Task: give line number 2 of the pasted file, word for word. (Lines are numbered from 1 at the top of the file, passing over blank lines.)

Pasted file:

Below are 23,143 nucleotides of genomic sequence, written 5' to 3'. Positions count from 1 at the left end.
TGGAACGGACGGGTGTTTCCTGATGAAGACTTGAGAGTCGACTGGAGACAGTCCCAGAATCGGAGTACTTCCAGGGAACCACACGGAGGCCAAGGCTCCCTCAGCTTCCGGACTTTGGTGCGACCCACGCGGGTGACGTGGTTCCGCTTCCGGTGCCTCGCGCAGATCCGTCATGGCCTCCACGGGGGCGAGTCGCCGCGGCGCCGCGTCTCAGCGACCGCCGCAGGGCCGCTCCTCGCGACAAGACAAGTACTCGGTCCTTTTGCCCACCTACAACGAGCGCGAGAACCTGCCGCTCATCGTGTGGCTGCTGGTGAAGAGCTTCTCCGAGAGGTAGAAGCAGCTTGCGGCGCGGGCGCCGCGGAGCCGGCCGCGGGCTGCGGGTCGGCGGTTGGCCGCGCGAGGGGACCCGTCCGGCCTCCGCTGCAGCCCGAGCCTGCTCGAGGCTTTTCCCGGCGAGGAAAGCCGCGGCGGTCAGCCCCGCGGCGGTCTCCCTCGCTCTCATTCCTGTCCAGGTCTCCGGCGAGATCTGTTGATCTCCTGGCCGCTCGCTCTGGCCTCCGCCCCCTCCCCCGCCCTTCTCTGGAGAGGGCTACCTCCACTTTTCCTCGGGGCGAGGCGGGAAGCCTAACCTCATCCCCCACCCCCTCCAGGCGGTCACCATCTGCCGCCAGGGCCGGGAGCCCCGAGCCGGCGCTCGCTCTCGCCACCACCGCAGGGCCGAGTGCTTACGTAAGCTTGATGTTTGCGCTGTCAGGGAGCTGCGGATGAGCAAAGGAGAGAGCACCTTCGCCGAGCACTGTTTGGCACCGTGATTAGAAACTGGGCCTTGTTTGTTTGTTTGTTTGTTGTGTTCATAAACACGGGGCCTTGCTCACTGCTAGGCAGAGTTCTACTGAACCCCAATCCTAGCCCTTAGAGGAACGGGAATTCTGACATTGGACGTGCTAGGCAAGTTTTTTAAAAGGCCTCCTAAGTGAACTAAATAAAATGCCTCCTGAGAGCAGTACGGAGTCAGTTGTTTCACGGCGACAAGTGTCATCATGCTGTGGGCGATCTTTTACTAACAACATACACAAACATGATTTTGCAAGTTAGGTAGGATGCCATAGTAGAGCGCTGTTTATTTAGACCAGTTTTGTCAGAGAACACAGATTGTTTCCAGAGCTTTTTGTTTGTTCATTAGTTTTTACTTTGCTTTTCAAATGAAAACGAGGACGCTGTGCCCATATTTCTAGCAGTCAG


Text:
TGGAACGGACGGGTGTTTCCTGATGAAGACTTGAGAGTCGACTGGAGACAGTCCCAGAATCGGAGTACTTCCAGGGAACCACACGGAGGCCAAGGCTCCCTCAGCTTCCGGACTTTGGTGCGACCCACGCGGGTGACGTGGTTCCGCTTCCGGTGCCTCGCGCAGATCCGTCATGGCCTCCACGGGGGCGAGTCGCCGCGGCGCCGCGTCTCAGCGACCGCCGCAGGGCCGCTCCTCGCGACAAGACAAGTACTCGGTCCTTTTGCCCACCTACAACGAGCGCGAGAACCTGCCGCTCATCGTGTGGCTGCTGGTGAAGAGCTTCTCCGAGAGGTAGAAGCAGCTTGCGGCGCGGGCGCCGCGGAGCCGGCCGCGGGCTGCGGGTCGGCGGTTGGCCGCGCGAGGGGACCCGTCCGGCCTCCGCTGCAGCCCGAGCCTGCTCGAGGCTTTTCCCGGCGAGGAAAGCCGCGGCGGTCAGCCCCGCGGCGGTCTCCCTCGCTCTCATTCCTGTCCAGGTCTCCGGCGAGATCTGTTGATCTCCTGGCCGCTCGCTCTGGCCTCCGCCCCCTCCCCCGCCCTTCTCTGGAGAGGGCTACCTCCACTTTTCCTCGGGGCGAGGCGGGAAGCCTAACCTCATCCCCCACCCCCTCCAGGCGGTCACCATCTGCCGCCAGGGCCGGGAGCCCCGAGCCGGCGCTCGCTCTCGCCACCACCGCAGGGCCGAGTGCTTACGTAAGCTTGATGTTTGCGCTGTCAGGGAGCTGCGGATGAGCAAAGGAGAGAGCACCTTCGCCGAGCACTGTTTGGCACCGTGATTAGAAACTGGGCCTTGTTTGTTTGTTTGTTTGTTGTGTTCATAAACACGGGGCCTTGCTCACTGCTAGGCAGAGTTCTACTGAACCCCAATCCTAGCCCTTAGAGGAACGGGAATTCTGACATTGGACGTGCTAGGCAAGTTTTTTAAAAGGCCTCCTAAGTGAACTAAATAAAATGCCTCCTGAGAGCAGTACGGAGTCAGTTGTTTCACGGCGACAAGTGTCATCATGCTGTGGGCGATCTTTTACTAACAACATACACAAACATGATTTTGCAAGTTAGGTAGGATGCCATAGTAGAGCGCTGTTTATTTAGACCAGTTTTGTCAGAGAACACAGATTGTTTCCAGAGCTTTTTGTTTGTTCATTAGTTTTTACTTTGCTTTTCAAATGAAAACGAGGACGCTGTGCCCATATTTCTAGCAGTCAG